In the 30 seconds given to Kirk to respond he said, “I forgot that your parents came all the way from Thailand to serve George Washington.”

Duckworth’s mother is of Thai and Chinese heritage; however, her late father was an American-born citizen.

After the debate, both the Duckworth campaign and the Democratic Senatorial Campaign Committee (DSCC) immediately responded to his comments.

“Senator Mark Kirk’s attack on Congresswoman Tammy Duckworth’s family tonight was offensive, wrong, and racist,” DSCC spokeswoman Lara Sisselman said in a statement.

The Kirk campaign did not apologize immediately, but later issued a statement on Oct. 28.

“Sincere apologies to an American hero, Tammy Duckworth, and gratitude for her family’s service,” Kirk wrote on Twitter.

Duckworth later accepted his apology on Twitter.

During the debate, Kirk also touted his Human Rights Campaign (HRC) voting record and endorsement. However on Oct. 29 the HRC pulled back its endorsement for the first time in the organization’s history.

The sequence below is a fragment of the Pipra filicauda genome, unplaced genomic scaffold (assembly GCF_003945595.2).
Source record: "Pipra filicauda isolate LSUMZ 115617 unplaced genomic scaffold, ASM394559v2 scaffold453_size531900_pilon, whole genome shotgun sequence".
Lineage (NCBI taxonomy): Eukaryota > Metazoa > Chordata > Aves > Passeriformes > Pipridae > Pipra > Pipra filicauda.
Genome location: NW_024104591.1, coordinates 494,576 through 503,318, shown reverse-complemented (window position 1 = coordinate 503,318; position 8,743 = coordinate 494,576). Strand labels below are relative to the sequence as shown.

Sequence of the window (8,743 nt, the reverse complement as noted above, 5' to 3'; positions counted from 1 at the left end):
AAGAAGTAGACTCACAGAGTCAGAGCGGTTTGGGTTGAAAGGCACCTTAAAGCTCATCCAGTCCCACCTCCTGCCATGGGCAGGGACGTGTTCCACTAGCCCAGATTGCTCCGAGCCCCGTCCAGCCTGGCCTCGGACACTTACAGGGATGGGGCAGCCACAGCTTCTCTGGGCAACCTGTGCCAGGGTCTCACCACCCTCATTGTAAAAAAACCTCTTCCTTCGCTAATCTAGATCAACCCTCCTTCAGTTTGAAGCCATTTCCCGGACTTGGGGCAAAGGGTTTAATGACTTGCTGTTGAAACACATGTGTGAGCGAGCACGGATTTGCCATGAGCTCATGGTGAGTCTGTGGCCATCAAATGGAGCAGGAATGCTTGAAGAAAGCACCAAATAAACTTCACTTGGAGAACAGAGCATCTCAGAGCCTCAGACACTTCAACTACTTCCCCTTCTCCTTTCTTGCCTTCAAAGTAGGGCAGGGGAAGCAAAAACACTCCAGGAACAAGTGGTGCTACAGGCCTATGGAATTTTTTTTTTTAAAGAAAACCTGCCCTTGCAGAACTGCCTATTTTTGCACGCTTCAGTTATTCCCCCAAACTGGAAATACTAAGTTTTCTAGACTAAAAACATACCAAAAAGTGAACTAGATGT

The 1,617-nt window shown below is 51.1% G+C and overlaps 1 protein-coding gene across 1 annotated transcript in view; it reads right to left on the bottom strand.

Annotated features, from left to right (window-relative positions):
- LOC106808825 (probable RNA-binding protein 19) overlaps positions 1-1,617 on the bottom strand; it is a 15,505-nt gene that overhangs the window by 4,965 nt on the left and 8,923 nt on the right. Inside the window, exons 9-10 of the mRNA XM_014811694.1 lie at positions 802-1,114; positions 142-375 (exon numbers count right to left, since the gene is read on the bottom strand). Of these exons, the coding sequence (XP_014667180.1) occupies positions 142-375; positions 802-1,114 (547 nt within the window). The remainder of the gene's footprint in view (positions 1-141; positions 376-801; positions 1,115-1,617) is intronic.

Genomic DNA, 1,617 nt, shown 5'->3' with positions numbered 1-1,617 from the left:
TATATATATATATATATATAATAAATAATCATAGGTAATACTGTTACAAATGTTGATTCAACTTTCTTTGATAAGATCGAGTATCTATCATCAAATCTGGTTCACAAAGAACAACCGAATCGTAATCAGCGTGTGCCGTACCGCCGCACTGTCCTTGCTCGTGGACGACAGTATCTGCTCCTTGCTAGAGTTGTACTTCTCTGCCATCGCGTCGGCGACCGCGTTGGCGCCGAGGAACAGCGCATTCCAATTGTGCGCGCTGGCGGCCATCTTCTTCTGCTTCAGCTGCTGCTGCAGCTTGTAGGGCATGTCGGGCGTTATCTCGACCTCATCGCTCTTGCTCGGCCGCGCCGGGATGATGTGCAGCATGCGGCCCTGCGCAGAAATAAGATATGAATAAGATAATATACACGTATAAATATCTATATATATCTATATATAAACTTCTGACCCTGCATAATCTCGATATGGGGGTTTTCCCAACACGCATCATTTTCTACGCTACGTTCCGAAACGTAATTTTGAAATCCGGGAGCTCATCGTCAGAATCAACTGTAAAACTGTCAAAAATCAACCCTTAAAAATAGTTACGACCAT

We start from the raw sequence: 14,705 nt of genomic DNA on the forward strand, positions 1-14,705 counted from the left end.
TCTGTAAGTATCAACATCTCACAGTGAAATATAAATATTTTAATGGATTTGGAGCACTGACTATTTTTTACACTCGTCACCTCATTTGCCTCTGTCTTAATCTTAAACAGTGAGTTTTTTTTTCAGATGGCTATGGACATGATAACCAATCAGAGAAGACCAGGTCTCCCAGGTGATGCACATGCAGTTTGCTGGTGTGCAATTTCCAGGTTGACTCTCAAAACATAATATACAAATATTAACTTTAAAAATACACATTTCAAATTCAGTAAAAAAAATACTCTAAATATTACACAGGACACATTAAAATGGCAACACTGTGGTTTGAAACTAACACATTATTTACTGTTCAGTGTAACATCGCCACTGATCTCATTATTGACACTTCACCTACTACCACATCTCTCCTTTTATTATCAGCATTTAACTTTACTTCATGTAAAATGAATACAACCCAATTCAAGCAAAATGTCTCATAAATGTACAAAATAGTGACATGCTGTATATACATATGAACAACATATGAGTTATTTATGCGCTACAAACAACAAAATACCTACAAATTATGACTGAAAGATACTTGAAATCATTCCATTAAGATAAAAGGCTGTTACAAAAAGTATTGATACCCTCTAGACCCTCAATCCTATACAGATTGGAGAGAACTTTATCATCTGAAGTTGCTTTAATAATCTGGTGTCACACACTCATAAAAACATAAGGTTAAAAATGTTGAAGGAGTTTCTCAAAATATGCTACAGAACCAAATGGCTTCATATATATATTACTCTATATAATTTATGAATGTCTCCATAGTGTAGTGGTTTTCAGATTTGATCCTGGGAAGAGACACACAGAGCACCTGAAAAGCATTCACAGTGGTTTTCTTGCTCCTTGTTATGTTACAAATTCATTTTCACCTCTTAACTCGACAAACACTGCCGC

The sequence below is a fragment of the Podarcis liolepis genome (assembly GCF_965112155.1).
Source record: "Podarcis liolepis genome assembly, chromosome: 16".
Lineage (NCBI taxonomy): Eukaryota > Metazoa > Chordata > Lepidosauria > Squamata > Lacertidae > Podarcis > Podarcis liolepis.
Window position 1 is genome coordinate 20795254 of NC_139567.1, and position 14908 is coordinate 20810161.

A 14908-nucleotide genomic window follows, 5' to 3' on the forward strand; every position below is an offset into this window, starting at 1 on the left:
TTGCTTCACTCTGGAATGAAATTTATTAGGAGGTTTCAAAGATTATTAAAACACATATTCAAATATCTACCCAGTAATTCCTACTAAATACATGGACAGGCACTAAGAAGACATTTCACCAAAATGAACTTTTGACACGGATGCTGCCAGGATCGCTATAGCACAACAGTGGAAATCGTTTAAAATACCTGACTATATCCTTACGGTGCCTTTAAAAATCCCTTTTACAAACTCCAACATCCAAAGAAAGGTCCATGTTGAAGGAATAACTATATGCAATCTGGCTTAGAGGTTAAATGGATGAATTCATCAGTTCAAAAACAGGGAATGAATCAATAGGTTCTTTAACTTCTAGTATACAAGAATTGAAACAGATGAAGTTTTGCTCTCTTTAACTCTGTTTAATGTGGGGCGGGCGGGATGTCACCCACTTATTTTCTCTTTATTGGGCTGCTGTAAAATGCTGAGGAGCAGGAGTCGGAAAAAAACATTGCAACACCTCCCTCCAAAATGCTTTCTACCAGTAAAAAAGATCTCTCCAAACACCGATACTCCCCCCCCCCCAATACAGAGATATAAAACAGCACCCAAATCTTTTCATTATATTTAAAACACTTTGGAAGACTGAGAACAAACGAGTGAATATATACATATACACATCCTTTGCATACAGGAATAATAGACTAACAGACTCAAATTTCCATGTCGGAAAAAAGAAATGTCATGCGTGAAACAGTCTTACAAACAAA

The HRC is the largest LGBT civil rights advocacy group in the country.

“The diversity of our movement is our greatest strength, and Senator Kirk’s remarks were an affront to our most fundamental values. We have therefore voted to endorse Congresswoman Tammy Duckworth,” Chad Griffin, president of HRC, wrote in an open letter.

Other organizations, including the gun violence prevention political action committee founded by former Arizona congresswoman Gabby Giffords, have also pulled their endorsements of Kirk for Senate.

“The comments made by the senator have been used as a distraction from the real issues of this election,” said Simon.

Both candidates talked about their military experience, supporting veterans, personal issues, and their political records of how they have helped the people of Illinois.

Kirk cited his record for helping veterans while in office, but also mentioned that he “laid the groundwork for some of the best environmental work” and asked “that the people send me back” to the senate.